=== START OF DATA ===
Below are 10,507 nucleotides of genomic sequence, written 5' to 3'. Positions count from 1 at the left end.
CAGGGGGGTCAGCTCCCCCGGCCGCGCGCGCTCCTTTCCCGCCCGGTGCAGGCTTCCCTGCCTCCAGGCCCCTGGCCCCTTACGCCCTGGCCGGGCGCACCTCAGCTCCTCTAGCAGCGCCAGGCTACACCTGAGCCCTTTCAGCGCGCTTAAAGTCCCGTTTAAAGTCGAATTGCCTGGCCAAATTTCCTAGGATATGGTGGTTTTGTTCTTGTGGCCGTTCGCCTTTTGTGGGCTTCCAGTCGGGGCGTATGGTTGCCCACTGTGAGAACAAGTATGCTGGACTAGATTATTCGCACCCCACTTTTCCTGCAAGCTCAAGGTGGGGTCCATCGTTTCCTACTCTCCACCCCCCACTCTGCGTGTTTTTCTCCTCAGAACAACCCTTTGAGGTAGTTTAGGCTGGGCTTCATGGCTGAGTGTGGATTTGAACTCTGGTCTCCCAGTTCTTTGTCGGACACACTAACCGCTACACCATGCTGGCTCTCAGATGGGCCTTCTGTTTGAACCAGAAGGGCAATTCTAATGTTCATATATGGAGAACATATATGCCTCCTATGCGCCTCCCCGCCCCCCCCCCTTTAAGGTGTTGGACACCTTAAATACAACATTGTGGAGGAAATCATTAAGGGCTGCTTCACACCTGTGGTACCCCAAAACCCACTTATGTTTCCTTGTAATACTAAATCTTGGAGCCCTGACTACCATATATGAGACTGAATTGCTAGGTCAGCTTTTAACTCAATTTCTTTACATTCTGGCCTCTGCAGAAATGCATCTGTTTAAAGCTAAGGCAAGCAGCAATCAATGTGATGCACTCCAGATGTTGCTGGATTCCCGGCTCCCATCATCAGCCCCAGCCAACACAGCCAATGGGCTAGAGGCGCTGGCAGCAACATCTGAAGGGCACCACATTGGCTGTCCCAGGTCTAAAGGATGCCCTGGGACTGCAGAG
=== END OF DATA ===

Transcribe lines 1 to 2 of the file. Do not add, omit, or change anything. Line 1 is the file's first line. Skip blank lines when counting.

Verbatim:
Below are 10,507 nucleotides of genomic sequence, written 5' to 3'. Positions count from 1 at the left end.
CAGGGGGGTCAGCTCCCCCGGCCGCGCGCGCTCCTTTCCCGCCCGGTGCAGGCTTCCCTGCCTCCAGGCCCCTGGCCCCTTACGCCCTGGCCGGGCGCACCTCAGCTCCTCTAGCAGCGCCAGGCTACACCTGAGCCCTTTCAGCGCGCTTAAAGTCCCGTTTAAAGTCGAATTGCCTGGCCAAATTTCCTAGGATATGGTGGTTTTGTTCTTGTGGCCGTTCGCCTTTTGTGGGCTTCCAGTCGGGGCGTATGGTTGCCCACTGTGAGAACAAGTATGCTGGACTAGATTATTCGCACCCCACTTTTCCTGCAAGCTCAAGGTGGGGTCCATCGTTTCCTACTCTCCACCCCCCACTCTGCGTGTTTTTCTCCTCAGAACAACCCTTTGAGGTAGTTTAGGCTGGGCTTCATGGCTGAGTGTGGATTTGAACTCTGGTCTCCCAGTTCTTTGTCGGACACACTAACCGCTACACCATGCTGGCTCTCAGATGGGCCTTCTGTTTGAACCAGAAGGGCAATTCTAATGTTCATATATGGAGAACATATATGCCTCCTATGCGCCTCCCCGCCCCCCCCCCTTTAAGGTGTTGGACACCTTAAATACAACATTGTGGAGGAAATCATTAAGGGCTGCTTCACACCTGTGGTACCCCAAAACCCACTTATGTTTCCTTGTAATACTAAATCTTGGAGCCCTGACTACCATATATGAGACTGAATTGCTAGGTCAGCTTTTAACTCAATTTCTTTACATTCTGGCCTCTGCAGAAATGCATCTGTTTAAAGCTAAGGCAAGCAGCAATCAATGTGATGCACTCCAGATGTTGCTGGATTCCCGGCTCCCATCATCAGCCCCAGCCAACACAGCCAATGGGCTAGAGGCGCTGGCAGCAACATCTGAAGGGCACCACATTGGCTGTCCCAGGTCTAAAGGATGCCCTGGGACTGCAGAG